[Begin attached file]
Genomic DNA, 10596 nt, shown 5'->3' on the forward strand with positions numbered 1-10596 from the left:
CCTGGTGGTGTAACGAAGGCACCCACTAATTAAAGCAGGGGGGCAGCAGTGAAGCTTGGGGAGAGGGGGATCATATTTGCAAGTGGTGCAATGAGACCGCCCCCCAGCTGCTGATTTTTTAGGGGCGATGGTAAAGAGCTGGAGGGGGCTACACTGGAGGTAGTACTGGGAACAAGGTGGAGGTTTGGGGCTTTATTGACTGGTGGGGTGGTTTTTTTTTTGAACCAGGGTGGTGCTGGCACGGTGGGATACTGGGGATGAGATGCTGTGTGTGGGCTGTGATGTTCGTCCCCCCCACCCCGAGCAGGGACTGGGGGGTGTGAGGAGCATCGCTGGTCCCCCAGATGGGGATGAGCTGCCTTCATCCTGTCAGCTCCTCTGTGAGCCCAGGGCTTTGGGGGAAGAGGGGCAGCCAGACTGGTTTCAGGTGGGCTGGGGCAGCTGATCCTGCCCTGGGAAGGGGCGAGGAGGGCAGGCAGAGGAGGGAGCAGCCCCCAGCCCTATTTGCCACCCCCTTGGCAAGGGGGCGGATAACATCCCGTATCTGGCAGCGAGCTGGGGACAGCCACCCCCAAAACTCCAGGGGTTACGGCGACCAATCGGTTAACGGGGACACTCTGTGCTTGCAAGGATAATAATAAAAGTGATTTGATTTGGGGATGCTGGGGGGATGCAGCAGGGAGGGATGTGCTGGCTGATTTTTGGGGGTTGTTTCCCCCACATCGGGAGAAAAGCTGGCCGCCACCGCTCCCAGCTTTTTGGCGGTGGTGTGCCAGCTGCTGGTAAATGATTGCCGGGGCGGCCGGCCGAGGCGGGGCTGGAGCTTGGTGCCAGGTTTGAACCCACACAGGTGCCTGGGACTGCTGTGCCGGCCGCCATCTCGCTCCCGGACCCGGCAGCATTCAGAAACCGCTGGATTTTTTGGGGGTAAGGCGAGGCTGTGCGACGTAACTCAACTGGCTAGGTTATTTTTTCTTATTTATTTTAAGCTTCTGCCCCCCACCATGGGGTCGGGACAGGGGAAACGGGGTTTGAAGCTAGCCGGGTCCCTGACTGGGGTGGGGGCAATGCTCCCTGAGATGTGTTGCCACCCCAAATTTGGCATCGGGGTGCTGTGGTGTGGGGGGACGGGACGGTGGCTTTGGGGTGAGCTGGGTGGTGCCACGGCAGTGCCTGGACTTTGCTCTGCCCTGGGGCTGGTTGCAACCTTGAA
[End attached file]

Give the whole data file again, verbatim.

Genomic DNA, 10596 nt, shown 5'->3' on the forward strand with positions numbered 1-10596 from the left:
CCTGGTGGTGTAACGAAGGCACCCACTAATTAAAGCAGGGGGGCAGCAGTGAAGCTTGGGGAGAGGGGGATCATATTTGCAAGTGGTGCAATGAGACCGCCCCCCAGCTGCTGATTTTTTAGGGGCGATGGTAAAGAGCTGGAGGGGGCTACACTGGAGGTAGTACTGGGAACAAGGTGGAGGTTTGGGGCTTTATTGACTGGTGGGGTGGTTTTTTTTTTGAACCAGGGTGGTGCTGGCACGGTGGGATACTGGGGATGAGATGCTGTGTGTGGGCTGTGATGTTCGTCCCCCCCACCCCGAGCAGGGACTGGGGGGTGTGAGGAGCATCGCTGGTCCCCCAGATGGGGATGAGCTGCCTTCATCCTGTCAGCTCCTCTGTGAGCCCAGGGCTTTGGGGGAAGAGGGGCAGCCAGACTGGTTTCAGGTGGGCTGGGGCAGCTGATCCTGCCCTGGGAAGGGGCGAGGAGGGCAGGCAGAGGAGGGAGCAGCCCCCAGCCCTATTTGCCACCCCCTTGGCAAGGGGGCGGATAACATCCCGTATCTGGCAGCGAGCTGGGGACAGCCACCCCCAAAACTCCAGGGGTTACGGCGACCAATCGGTTAACGGGGACACTCTGTGCTTGCAAGGATAATAATAAAAGTGATTTGATTTGGGGATGCTGGGGGGATGCAGCAGGGAGGGATGTGCTGGCTGATTTTTGGGGGTTGTTTCCCCCACATCGGGAGAAAAGCTGGCCGCCACCGCTCCCAGCTTTTTGGCGGTGGTGTGCCAGCTGCTGGTAAATGATTGCCGGGGCGGCCGGCCGAGGCGGGGCTGGAGCTTGGTGCCAGGTTTGAACCCACACAGGTGCCTGGGACTGCTGTGCCGGCCGCCATCTCGCTCCCGGACCCGGCAGCATTCAGAAACCGCTGGATTTTTTGGGGGTAAGGCGAGGCTGTGCGACGTAACTCAACTGGCTAGGTTATTTTTTCTTATTTATTTTAAGCTTCTGCCCCCCACCATGGGGTCGGGACAGGGGAAACGGGGTTTGAAGCTAGCCGGGTCCCTGACTGGGGTGGGGGCAATGCTCCCTGAGATGTGTTGCCACCCCAAATTTGGCATCGGGGTGCTGTGGTGTGGGGGGACGGGACGGTGGCTTTGGGGTGAGCTGGGTGGTGCCACGGCAGTGCCTGGACTTTGCTCTGCCCTGGGGCTGGTTGCAACCTTGAA